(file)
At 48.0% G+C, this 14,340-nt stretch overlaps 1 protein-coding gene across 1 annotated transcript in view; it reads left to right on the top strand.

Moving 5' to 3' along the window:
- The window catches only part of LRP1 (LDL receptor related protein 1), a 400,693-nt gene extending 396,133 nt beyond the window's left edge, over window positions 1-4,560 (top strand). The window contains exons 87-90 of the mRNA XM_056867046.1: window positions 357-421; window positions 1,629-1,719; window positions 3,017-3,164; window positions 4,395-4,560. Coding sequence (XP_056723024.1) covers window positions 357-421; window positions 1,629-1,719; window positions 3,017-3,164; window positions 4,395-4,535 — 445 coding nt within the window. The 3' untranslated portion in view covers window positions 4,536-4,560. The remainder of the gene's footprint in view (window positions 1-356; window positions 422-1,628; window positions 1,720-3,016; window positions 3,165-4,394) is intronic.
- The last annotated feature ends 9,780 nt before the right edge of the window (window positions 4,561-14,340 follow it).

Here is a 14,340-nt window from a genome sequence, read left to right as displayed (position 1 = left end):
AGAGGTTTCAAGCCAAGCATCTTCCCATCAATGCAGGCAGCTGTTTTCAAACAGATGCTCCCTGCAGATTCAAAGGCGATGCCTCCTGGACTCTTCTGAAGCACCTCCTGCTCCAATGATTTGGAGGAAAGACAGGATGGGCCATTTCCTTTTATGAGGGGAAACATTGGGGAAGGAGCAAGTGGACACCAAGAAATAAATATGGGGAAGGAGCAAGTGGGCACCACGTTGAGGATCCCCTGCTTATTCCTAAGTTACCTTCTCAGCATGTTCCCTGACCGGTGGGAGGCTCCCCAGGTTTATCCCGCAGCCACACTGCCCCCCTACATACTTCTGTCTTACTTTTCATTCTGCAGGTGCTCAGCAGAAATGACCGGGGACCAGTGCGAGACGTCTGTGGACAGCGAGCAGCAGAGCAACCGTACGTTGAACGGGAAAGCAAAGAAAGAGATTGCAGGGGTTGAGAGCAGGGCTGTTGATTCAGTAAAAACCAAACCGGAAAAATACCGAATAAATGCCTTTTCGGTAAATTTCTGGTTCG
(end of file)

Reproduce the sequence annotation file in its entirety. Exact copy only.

At 48.0% G+C, this 14,340-nt stretch overlaps 1 protein-coding gene across 1 annotated transcript in view; it reads left to right on the top strand.

Moving 5' to 3' along the window:
- The window catches only part of LRP1 (LDL receptor related protein 1), a 400,693-nt gene extending 396,133 nt beyond the window's left edge, over window positions 1-4,560 (top strand). The window contains exons 87-90 of the mRNA XM_056867046.1: window positions 357-421; window positions 1,629-1,719; window positions 3,017-3,164; window positions 4,395-4,560. Coding sequence (XP_056723024.1) covers window positions 357-421; window positions 1,629-1,719; window positions 3,017-3,164; window positions 4,395-4,535 — 445 coding nt within the window. The 3' untranslated portion in view covers window positions 4,536-4,560. The remainder of the gene's footprint in view (window positions 1-356; window positions 422-1,628; window positions 1,720-3,016; window positions 3,165-4,394) is intronic.
- The last annotated feature ends 9,780 nt before the right edge of the window (window positions 4,561-14,340 follow it).

Here is a 14,340-nt window from a genome sequence, read left to right as displayed (position 1 = left end):
AGAGGTTTCAAGCCAAGCATCTTCCCATCAATGCAGGCAGCTGTTTTCAAACAGATGCTCCCTGCAGATTCAAAGGCGATGCCTCCTGGACTCTTCTGAAGCACCTCCTGCTCCAATGATTTGGAGGAAAGACAGGATGGGCCATTTCCTTTTATGAGGGGAAACATTGGGGAAGGAGCAAGTGGACACCAAGAAATAAATATGGGGAAGGAGCAAGTGGGCACCACGTTGAGGATCCCCTGCTTATTCCTAAGTTACCTTCTCAGCATGTTCCCTGACCGGTGGGAGGCTCCCCAGGTTTATCCCGCAGCCACACTGCCCCCCTACATACTTCTGTCTTACTTTTCATTCTGCAGGTGCTCAGCAGAAATGACCGGGGACCAGTGCGAGACGTCTGTGGACAGCGAGCAGCAGAGCAACCGTACGTTGAACGGGAAAGCAAAGAAAGAGATTGCAGGGGTTGAGAGCAGGGCTGTTGATTCAGTAAAAACCAAACCGGAAAAATACCGAATAAATGCCTTTTCGGTAAATTTCTGGTTCG